Chapter 2

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Transcript Chapter 2

Chapter 2
Anatomy & Physiology
Fifth Edition
Seeley/Stephens/Tate
(c) The McGraw-Hill Companies, Inc.
Basic Chemistry for Physiology
It is assumed that the students are familiar with basic
chemistry. They should already be familiar with:
Atoms and Molecules
1. Structure of an atom: the subatomic particles are the
nucleus consisting of proton (+), neutrons (0), and
clouds of electrons (-).
2. Atomic number: the number of protons in an atom.
3. Chemical elements: the atoms with the same atomic
number.
4. Atomic Weight: roughly equals to the sum of the
number of protons and neutrons.
5. Isotopes: atoms with the same atomic number, but their
nuclei contain different number of neutrons. Also known
as radioisotope. Thus a different atomic weight and
instability.
6. Electrons and Electron Orbital/shells: neutral atoms
have an equal number of electrons and protons. A pair
of electrons occupy each electron orbital and the
orbital of similar energy form the shells K, L, M,
etc…. These shells can occupy 2, 8, 10, electrons,
respectively. The rule of 8 applies.
The electrons in the outermost shell determine the
activities of the atom. If they are completely filled. The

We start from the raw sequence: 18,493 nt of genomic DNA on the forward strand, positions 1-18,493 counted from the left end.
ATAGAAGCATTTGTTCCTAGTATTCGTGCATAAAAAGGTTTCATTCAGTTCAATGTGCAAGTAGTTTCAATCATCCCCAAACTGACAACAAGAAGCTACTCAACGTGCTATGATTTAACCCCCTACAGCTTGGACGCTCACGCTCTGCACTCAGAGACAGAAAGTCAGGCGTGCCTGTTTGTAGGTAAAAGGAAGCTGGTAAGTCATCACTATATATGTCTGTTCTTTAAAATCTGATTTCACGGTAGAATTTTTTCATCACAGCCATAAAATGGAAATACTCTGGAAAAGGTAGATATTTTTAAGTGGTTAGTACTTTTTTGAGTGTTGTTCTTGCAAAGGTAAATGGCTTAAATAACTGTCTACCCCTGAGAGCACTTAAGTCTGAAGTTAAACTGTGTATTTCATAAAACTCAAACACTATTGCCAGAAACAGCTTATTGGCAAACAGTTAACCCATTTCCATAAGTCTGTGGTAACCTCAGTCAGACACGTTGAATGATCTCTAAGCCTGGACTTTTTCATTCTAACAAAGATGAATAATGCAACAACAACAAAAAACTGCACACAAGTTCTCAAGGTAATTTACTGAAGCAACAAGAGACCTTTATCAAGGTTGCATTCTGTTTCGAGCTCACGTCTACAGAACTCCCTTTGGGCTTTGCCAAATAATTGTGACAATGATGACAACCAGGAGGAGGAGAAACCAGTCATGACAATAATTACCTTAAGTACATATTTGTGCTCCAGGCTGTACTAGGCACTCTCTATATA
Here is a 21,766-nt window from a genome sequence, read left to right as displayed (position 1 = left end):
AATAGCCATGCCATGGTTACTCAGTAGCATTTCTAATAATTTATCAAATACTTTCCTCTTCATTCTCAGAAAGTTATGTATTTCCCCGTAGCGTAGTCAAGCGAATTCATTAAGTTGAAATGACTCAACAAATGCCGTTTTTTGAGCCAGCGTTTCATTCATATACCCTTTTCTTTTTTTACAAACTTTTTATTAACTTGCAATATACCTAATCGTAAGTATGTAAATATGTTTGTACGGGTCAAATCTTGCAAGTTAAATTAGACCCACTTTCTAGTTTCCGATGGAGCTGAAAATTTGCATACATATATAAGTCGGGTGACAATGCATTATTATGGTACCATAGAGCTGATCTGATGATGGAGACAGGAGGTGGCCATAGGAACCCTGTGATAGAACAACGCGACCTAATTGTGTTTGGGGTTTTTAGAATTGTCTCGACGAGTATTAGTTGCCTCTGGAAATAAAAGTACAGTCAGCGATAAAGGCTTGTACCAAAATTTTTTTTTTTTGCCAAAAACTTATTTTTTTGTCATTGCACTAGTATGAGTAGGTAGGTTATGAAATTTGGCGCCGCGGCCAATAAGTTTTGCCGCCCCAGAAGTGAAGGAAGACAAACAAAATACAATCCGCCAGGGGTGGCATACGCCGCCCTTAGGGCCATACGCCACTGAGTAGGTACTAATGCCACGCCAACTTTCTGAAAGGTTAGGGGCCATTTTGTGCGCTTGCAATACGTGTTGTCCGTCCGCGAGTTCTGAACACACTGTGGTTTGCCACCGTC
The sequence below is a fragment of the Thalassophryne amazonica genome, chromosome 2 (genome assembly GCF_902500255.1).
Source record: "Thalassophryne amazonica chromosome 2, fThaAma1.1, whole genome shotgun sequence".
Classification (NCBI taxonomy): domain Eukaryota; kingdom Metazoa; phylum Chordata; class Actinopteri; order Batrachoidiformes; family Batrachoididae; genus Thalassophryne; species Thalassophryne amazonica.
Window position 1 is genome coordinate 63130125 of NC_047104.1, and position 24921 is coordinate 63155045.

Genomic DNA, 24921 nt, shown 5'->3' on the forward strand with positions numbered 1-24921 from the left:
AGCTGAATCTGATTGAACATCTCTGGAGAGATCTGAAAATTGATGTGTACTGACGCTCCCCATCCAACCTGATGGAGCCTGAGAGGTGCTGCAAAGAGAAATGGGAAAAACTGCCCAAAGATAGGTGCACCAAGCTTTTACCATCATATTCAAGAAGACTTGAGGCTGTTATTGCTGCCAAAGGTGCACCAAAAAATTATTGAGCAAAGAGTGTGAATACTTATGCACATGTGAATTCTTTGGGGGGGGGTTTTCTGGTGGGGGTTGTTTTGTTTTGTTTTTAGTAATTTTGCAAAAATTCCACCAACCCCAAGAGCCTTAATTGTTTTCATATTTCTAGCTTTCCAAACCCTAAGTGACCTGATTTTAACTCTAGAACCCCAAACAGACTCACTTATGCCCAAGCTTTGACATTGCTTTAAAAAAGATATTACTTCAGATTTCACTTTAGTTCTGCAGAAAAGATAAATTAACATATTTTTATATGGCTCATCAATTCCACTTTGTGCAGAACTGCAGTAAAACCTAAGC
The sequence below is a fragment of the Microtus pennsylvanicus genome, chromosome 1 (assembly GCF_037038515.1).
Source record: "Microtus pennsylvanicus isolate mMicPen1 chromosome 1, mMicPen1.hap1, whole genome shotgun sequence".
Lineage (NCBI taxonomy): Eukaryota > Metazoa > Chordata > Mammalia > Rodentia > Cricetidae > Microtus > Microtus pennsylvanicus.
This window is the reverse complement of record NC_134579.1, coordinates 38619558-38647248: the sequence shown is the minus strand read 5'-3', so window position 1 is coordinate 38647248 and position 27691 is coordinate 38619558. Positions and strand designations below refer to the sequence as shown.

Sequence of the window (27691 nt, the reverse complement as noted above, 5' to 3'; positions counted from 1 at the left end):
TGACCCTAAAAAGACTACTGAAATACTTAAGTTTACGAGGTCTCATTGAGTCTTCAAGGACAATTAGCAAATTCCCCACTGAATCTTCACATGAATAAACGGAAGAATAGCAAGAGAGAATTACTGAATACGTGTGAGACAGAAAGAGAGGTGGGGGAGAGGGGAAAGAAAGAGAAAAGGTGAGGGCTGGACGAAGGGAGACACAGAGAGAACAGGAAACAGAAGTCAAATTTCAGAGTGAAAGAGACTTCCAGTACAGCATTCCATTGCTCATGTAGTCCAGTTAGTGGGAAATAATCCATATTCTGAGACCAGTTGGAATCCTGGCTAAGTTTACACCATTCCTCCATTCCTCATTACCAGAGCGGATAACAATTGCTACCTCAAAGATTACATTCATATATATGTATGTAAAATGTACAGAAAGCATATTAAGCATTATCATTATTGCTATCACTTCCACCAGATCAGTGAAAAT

atom will be in active I.e, He, Ne etc….
Electrons and Chemical Bonding
Chemical bonding occurs when the outermost electrons
are transferred or shared between atoms.
Two types of chemical bonds, Ionic bonds and covalent
bonds (require a large amount of energy to break them
up – around 100 Kcal/mole).
Then, there are other forms of bonds, often termed noncovalent bonds. They are hydrogen bonds, ionic
attraction, hydrophobic attractions, which have much less
energies than covalent or ionic bonds. ( 2-3 Kcal/mole)
Ionic Bonds
• An atom is electrically neutral because it has an equal
number of protons and electrons. If an atom loses or
gains electrons, the number of protons and electrons are
no longer equal and a charged particle called an Ion is
formed.
Thus, they form anions (-) and cations (+).
How do neutral atoms become ionized atoms? After an
atom loses an electron, it has one more proton than it
has electrons and is positively charged. i.e.,
A neutral Na atom has 11 electrons, only one electron
on its outermost shell, which tends to be lost and makes
Na positive or electro-positive and if….
Neutral Cl atom has 17 electrons and 7 electrons in its
outermost shell. It can accept one electron and become
negatively charge, an Cl- anion or electro-negative
atom.
Thus, when sodium atoms and chlorine atoms are close
to each other, Na gives an electron to Cl and both